Insurers win in the summary-of-benefits lobbying game
Although the new summary of benefits and coverage final rule is billed as a consumer-driven measure, the real big winners are the health insurers.
Yes, it's true that this new standardized and easy-to-understand form will help consumers better compare health plans and, presumably, choose the most appropriate plan for themselves and their families. It certainly will make the selection process much less frustrating and overwhelming.
"Consumers dread purchasing insurance largely because they don't understand it and current health plan documents are insufficient," said Consumers Union Senior Policy Analyst Lynn Quincy, who helped develop the new summaries. "This rule is a big step in helping consumers better understand and evaluate their insurance options."
But health insurers intensely lobbied the U.S. Department of Health & Human Services after it released the proposed rule last summer, and their efforts resulted in some key victories--namely, by getting HHS to drop premium prices and the breast cancer coverage example from the summaries.
Premium cost is arguably the most important piece of information on which consumers would base a health plan selection. Although the proposed rule required that insurers include premiums in the summaries, HHS bowed to insurers' claims that too many variables prevent them accurately projecting premium costs.
Coverage examples are information designed to help a consumer to better understand how a policy works. HHS requires in the final rule that insurers provide examples for diabetes and birth, but it axed the breast cancer example, citing insurers' concerns that breast cancer treatment is too varied to easily summarize.
Combine those victories with the undeniable fact that health insurance coverage is inherently complex and confounding, and you don't exactly get a major win for consumers. Even Quincy essentially expressed the same belief. "We don't want to over-promise here about what a form can do laid over top a very complex product," she said. "We have to wait and see if the new form actually helps people." Doesn't exactly sound like a resounding victory from the consumers' side.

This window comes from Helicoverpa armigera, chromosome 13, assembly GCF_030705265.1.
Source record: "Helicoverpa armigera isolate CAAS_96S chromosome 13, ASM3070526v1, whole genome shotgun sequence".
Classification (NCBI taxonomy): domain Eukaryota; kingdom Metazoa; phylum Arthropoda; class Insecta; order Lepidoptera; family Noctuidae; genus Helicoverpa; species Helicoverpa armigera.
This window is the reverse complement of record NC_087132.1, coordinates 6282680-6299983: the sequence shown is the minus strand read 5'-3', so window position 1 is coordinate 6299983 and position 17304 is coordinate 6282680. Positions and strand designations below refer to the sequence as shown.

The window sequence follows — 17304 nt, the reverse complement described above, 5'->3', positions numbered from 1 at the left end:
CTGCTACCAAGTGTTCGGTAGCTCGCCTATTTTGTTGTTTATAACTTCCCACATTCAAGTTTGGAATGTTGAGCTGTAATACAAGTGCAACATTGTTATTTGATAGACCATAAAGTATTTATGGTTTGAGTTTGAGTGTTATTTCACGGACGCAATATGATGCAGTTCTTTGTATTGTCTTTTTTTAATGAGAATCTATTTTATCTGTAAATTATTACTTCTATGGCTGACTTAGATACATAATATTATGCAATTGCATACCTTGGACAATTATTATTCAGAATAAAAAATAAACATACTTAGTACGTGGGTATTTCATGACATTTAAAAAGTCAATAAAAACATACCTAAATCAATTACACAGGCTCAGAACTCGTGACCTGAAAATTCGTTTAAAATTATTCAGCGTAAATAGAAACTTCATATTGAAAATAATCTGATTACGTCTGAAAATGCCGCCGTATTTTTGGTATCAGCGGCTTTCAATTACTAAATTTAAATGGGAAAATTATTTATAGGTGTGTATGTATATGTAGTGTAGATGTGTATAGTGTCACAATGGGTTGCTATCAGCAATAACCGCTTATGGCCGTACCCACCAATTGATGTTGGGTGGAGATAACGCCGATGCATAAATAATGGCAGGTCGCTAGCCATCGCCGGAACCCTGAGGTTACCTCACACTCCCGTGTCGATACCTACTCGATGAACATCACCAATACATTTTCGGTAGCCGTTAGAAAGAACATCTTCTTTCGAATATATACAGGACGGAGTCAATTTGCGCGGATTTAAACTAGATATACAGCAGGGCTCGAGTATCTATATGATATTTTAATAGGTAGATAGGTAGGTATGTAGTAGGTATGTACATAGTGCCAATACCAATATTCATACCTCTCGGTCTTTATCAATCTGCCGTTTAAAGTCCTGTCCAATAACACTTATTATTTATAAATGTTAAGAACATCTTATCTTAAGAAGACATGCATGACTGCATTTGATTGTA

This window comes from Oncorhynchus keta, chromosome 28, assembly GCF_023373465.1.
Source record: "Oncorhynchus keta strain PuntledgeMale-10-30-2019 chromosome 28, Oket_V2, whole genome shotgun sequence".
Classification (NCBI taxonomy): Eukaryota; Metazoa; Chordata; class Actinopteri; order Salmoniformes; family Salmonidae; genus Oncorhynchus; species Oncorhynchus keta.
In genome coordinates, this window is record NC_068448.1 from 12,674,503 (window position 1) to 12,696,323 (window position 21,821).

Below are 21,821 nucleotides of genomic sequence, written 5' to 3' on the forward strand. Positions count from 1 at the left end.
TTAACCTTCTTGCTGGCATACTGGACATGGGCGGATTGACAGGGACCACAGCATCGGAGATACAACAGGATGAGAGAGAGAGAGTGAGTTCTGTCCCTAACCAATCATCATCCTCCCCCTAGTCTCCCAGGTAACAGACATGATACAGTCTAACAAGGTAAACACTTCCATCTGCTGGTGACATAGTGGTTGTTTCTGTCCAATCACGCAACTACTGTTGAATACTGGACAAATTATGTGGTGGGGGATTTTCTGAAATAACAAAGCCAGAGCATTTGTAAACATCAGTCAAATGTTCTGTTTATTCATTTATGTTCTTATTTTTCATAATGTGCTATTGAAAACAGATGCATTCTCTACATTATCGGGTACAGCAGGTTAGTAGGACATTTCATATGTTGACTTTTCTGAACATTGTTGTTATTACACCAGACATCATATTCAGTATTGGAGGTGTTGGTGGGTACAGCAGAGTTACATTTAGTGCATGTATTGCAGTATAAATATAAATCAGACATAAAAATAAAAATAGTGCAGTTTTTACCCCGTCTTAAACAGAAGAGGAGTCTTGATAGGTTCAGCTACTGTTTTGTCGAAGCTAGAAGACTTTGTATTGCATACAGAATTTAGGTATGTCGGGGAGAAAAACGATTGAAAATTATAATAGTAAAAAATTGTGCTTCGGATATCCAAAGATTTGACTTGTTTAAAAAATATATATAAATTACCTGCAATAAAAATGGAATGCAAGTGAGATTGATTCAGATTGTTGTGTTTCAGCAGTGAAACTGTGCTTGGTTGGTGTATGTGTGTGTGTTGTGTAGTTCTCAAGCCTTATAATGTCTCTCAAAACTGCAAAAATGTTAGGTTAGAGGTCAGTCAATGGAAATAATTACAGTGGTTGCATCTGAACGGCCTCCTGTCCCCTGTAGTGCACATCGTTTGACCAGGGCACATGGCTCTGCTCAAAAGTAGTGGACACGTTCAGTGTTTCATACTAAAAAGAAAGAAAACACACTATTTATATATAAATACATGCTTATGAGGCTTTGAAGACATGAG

But despite their winning big on this issue, insurers aren't looking on the bright side of life. America's Health Insurance Plans, which conducted much of the lobbying, recognized their success but clearly was disappointed insurers weren't granted more time to prepare the summaries. The final rule "makes some important improvements over the preliminary rule, but additional time and flexibility are needed to avoid imposing costs that outweigh the benefits to consumers," said AHIP President Karen Ignani.
The "short time frame" of about six months "creates significant administrative challenges that will increase costs and result in duplication because many plans are already developing materials" for policies effective October, Ignani added.
"These new requirements involve far more than simply producing one standard form," said Kelly Miller, a spokeswoman for the Blue Cross Blue Shield Association. "Plans will need to make major and costly systems changes and produce customized benefit statements for every healthcare option."
I would suggest that insurers now turn their focus to using the summaries as a consumer outreach tool, particularly as they adapt to the emerging business-to-consumer insurance market. And since 84 percent of Americans view these coverage forms favorably, and 60 percent view it very favorably, according to a recent survey, they could be a real boon to insurers' customer satisfaction and outreach efforts. That's always a worthy goal for insurers to aspire. - Dina (@HealthPayer)